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India Has Severe Standards For Pesticide Buildup Limits: FSSAI



The Food Safety and Standards Authority of India (FSSAI) has dismissed media reports that it allows 10 times more pesticide residues in herbs and spices.

The Food Safety Authority issued a press release calling the reports "false and harmful" and claiming that India has one of the strictest residue limits in the world and that pesticide residue limits are set differently for different foods based on their risk assessments.

"Few news sources claim that the Food Safety and Standards Authority of India (FSSAI) permits 10 times more pesticide residues in herbs and spices. Such reports are false and harmful," FSSAI said in a press release.

The Centre's clarification comes after Hong Kong's Food Regulatory Authority banned certain spice mixes from two well-known Indian brands - MDH and Everest, following reports of traces of the pesticide ethylene oxide in their samples.

Regulation of pesticides in India is administered by the Ministry of Agriculture and Farmers Welfare through the Central Pest Control Board and the Registration Committee. This organization was established under the Pesticides Act of 1968 to control the manufacture, importation, transport, and storage of pesticides and their registration, prohibition, or restriction.

FSSAI Pesticide Residue Science Board works closely with the Committee and conducts comprehensive risk analyses of the data to recommend appropriate MRLs. The Committee has so far registered more than 295 pesticides, of which 139 are specifically approved for use in spices.

Notably, on April 4 it claimed that FSSAI allowed 10 times more pesticide residues in herbs and spices. Citing an order issued on April 8, the report said FSSAI had raised the maximum residue limit (MRL) of the pesticide in herbs and spices from 0.1 mg/kg to 0.01 mg/kg earlier.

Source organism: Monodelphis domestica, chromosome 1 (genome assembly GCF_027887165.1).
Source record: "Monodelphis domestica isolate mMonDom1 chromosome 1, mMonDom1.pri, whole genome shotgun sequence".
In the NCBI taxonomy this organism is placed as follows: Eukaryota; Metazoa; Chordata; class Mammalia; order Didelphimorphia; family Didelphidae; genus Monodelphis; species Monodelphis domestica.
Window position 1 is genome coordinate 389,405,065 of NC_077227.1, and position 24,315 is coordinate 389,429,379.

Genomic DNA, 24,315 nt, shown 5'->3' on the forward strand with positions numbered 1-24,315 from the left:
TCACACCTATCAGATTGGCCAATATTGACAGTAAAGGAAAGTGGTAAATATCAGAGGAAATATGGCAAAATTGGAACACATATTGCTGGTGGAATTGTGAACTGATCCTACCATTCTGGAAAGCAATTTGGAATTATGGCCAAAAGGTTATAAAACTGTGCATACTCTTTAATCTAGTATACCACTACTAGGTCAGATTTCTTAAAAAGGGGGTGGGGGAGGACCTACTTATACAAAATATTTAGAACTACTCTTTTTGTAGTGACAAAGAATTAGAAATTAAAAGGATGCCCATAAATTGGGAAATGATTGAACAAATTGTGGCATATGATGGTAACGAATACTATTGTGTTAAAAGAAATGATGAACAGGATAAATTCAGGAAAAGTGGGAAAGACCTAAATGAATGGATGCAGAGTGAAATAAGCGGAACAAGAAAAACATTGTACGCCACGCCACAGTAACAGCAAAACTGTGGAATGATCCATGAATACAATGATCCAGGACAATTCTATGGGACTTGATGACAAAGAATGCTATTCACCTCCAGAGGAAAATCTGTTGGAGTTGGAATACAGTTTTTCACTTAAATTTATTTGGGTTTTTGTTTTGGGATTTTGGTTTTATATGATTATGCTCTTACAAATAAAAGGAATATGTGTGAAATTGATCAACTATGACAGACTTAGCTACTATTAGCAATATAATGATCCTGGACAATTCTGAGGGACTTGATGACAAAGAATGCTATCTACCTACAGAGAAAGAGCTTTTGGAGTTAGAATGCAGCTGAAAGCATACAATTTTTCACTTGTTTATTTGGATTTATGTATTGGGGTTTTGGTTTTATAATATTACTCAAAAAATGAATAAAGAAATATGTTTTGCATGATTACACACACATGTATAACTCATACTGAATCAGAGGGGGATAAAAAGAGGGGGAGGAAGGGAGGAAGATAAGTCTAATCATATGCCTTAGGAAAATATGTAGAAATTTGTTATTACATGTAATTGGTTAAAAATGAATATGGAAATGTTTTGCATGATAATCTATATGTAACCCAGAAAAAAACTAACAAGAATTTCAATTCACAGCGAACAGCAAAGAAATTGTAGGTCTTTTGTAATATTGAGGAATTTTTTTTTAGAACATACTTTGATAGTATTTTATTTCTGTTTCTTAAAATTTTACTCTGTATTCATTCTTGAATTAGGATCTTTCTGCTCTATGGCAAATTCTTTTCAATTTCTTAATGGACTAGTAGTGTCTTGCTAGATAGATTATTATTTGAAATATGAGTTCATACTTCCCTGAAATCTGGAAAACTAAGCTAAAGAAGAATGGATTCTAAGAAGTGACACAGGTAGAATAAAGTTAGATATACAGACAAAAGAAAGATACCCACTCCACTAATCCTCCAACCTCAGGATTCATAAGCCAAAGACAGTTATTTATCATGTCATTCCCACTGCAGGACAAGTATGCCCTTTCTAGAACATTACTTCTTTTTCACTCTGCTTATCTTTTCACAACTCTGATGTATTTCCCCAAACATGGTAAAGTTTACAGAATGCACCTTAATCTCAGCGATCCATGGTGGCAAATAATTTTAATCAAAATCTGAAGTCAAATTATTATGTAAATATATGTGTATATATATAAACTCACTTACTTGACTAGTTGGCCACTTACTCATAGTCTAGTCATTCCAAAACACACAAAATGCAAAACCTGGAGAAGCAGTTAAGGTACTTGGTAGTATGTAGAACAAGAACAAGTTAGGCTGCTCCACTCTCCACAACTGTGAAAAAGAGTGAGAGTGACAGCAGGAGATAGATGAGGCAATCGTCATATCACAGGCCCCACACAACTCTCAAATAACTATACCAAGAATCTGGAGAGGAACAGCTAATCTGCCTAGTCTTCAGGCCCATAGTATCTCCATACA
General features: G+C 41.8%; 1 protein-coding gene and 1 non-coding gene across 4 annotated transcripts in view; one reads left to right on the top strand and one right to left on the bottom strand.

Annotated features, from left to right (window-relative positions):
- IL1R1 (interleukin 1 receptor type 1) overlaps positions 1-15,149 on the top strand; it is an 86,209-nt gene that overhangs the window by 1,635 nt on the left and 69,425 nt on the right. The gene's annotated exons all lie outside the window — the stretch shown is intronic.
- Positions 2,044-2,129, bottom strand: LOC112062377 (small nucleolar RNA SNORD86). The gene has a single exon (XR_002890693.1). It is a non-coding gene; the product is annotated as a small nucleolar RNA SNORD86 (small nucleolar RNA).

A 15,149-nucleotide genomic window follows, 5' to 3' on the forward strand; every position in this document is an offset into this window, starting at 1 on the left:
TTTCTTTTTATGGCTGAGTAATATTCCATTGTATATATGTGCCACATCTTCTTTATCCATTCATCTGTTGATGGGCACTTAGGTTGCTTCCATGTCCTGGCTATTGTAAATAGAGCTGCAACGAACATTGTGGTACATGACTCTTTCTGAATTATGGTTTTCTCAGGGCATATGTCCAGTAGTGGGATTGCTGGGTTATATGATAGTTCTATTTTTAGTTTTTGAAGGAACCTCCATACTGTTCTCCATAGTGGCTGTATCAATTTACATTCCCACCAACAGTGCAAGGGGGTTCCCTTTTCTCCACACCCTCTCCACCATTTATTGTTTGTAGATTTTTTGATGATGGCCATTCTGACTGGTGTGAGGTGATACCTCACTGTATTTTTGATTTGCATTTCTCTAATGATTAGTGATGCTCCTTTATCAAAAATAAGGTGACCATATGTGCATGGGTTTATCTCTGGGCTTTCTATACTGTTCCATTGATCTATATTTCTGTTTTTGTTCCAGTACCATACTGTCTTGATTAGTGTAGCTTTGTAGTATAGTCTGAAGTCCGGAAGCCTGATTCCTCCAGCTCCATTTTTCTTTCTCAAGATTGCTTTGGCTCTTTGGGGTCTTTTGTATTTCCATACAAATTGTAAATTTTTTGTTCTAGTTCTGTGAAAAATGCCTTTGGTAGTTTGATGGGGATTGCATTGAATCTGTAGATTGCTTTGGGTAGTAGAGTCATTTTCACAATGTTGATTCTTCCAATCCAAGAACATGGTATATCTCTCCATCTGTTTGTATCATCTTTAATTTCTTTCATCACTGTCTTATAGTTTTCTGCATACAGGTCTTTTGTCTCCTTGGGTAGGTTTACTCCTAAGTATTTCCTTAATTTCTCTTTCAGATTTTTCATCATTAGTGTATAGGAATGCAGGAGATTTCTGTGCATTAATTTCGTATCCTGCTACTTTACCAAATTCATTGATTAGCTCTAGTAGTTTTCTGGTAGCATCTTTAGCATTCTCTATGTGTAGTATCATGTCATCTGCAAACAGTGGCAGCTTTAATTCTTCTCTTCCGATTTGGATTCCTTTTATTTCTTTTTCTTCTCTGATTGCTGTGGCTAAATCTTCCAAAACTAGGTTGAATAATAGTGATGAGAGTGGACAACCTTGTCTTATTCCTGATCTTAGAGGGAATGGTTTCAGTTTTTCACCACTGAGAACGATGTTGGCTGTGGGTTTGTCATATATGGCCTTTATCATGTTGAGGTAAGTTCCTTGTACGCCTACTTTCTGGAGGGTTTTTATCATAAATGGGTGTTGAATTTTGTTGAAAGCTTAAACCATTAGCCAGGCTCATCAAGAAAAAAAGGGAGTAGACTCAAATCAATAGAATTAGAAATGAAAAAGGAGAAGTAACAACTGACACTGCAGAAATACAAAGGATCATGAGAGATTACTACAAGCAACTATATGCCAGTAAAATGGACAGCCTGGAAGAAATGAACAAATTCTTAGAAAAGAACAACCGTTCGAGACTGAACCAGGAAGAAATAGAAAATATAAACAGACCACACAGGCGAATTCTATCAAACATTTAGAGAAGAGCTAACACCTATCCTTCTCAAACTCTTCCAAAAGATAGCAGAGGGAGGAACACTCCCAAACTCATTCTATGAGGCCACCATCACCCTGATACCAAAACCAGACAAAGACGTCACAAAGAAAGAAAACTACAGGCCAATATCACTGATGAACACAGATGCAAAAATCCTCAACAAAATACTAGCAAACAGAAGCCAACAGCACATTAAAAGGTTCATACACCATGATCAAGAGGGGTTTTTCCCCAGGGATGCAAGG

The report further stated that the regulator referred to "various proposals" to increase the MRL. Shambhavi Anand's report was echoed by almost every other media outlet, leading to social media outrage against FSSAI and the government during the ongoing Lok Sabha elections. 

But now FSSAI has clarified that it has not issued such an order to increase pesticide residues in herbs and spices. FSSAI countered the argument for increasing the limit to 0.1 mg/kg from the earlier 0.01 mg/kg that the residue limits are different for different food products and it is not uniform for all products as suggested in the report

For example, Monocrotophos is allowed for many crops with different MRLs such as rice 0.03 mg/kg, citrus fruits 0.2 mg/kg, coffee beans 0.1 mg/kg, and cardamom 0.5 mg/kg, Chilli 0.2 mg/kg. 

FSSAI added that the MRL of 0.01 mg/kg applies to pesticides for which MRLs have not been specified. This limit has been increased to 0.1 mg/kg only for spices and applicable only for those pesticides not registered by CIB and RC in India.

One pesticide/insecticide is used on more than 10 crops with different MRLs. For example, Flubendiamide is used in Brinjal with an MRL of 0.1, while Bengal Gram has an MRL of 1.0 mg/kg, Cabbage 4 mg/kg, Tomato 2 mg/kg, and Tea 50 mg/kg. Similarly, monocrotophos for food grains with an MRL of 0.03 mg/kg, 0.2 mg/kg for citrus fruits, 2 mg/kg for dry chili, and 0.5 mg/kg for cardamom.

This portion of the site is for informational purposes only. The content is not legal advice. The statements and opinions are the expression of author, not corpseed, and have not been evaluated by corpseed for accuracy, completeness, or changes in the law.


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